Narrator: Rick Gregory
on 11 May 2017
Length: 1 hr and 36 mins
Genres: Contemporary Fiction, Science Thriller
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Peter, a brilliant software engineer, is obsessed with finding the answer to an age old question: Is there something after when we die? He builds a machine that can possibly give him the answer, but soon realizes some things are better left unknown.
©2017 David Hernandez (P)2017 David Hernandez
Peter has an obsession with solving this ancient question – what happens after death? From his childhood when he loses his beloved pet, he has been driven to find the answer. Now he just might have found the key to unlocking this secret.
Dude, bro, dude, bro…. These two words were over used in this work.
The basic premise is an interesting one. Of course most of us would like an answer as to what happens after death. Peter has become a hazard to those around him with his quest to find the answer. Using his software engineering skills, he created a gizmo that can capture a few seconds of info on the after life. He needs more data, more subjects, and that becomes a slippery slope. From animal experiments to questionable uses for the elderly, Peter blows past these limits that most of humanity would hold to. The mechanics of how the gizmo worked were left very vague and I would have liked that tightened up a bit. I don’t need schematics but I need more than ‘Hey, look I invented this thing last night in the basement and I bet it’ll answer this big, huge question all of humanity has!’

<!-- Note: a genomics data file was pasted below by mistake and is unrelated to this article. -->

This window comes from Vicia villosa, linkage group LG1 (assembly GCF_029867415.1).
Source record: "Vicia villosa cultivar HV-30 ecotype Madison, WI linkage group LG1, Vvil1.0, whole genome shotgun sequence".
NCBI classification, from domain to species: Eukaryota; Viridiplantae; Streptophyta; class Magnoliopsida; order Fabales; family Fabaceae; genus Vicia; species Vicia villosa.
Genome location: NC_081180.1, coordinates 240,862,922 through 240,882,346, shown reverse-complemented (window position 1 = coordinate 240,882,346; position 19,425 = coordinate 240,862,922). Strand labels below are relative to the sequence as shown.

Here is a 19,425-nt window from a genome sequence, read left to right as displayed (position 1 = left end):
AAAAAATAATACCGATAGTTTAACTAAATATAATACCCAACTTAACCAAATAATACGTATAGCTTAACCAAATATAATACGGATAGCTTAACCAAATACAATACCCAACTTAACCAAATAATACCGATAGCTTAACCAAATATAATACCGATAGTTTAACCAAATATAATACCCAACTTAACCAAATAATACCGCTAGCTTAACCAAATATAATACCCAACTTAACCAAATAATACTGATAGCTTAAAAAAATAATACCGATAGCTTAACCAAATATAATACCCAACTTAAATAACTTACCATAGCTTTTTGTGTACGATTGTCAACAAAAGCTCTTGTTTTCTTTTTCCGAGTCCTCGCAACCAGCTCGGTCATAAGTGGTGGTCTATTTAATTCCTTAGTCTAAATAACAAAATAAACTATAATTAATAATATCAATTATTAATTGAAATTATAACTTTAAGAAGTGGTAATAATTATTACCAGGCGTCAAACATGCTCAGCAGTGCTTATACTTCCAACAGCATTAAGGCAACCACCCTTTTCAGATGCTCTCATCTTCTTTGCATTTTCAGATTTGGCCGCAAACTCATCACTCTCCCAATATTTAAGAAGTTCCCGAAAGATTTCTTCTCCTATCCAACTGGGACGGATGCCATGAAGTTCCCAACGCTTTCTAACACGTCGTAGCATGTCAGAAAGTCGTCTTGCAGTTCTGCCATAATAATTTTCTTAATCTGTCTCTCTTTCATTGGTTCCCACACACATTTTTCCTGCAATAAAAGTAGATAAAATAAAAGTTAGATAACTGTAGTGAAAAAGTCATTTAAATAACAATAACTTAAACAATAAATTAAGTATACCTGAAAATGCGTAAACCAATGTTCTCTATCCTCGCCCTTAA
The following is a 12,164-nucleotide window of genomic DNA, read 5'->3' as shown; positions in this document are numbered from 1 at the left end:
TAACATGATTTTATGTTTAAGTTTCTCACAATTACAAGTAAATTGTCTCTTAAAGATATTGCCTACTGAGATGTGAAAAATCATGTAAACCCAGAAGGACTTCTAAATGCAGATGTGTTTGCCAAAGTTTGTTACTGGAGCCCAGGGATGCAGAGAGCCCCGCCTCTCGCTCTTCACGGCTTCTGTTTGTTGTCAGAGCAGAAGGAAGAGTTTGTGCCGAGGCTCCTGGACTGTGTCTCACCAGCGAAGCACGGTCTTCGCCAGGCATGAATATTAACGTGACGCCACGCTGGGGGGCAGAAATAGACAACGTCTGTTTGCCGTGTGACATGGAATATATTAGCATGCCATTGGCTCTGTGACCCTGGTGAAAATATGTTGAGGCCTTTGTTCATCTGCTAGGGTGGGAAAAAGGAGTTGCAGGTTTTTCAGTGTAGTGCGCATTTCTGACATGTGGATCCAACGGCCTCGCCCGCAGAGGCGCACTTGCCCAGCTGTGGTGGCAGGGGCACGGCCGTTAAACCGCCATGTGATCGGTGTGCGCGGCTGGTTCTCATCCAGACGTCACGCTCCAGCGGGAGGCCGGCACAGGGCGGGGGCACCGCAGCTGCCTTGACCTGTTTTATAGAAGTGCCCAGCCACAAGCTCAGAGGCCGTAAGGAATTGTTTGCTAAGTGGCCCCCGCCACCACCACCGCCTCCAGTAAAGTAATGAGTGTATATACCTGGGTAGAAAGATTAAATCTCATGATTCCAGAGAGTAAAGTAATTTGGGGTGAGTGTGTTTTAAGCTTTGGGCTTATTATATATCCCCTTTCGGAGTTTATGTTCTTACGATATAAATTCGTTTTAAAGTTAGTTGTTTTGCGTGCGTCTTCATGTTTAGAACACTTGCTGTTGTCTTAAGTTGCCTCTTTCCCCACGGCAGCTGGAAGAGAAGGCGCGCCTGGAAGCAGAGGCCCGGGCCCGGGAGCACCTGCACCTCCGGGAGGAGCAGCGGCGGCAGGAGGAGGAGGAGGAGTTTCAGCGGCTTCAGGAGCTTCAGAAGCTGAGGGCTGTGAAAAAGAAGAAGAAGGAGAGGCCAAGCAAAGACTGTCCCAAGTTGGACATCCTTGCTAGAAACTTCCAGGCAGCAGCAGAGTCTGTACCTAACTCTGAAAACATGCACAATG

Besides the over use of drunken college slang between Peter and his best friend Brian, the story is written in a screen play format which came across as a bit clunky in the audiobook format. Perhaps this works better visually as a text edition. For me, it made the story feel a bit disjointed. One scene didn’t flow smoothly into the next.
Peter’s girlfriend, Vanessa, is a bit clingy and seems to be just filler. I wasn’t impressed with her character and I think she may have been the only female character… There may have been some other incidental female, but if so, I don’t recall her. As usual, I would have liked a better gender balance and if you can’t do that, than make your single lady count.
Peter’s experiments eventually do come back to bite him and I liked that part of the book. It had a little bit of a karmic feel to it: you get what you put out there and Peter’s getting it.
I received a free copy of this book.
The Narration: Rick Gregory did a pretty good job. My one quibble is that his voice for Vanessa sometimes came off as cartoony and really whiny. He did have a great voice for Peter, being able to take that voice from sounding like kid Peter, to teen Peter, to adult Peter. He did really well with the over use of Dude and Bro, never sounding like he was rolling his eyes each time he had to utter these terms one more time.
This review first appeared on Dab of Darkness.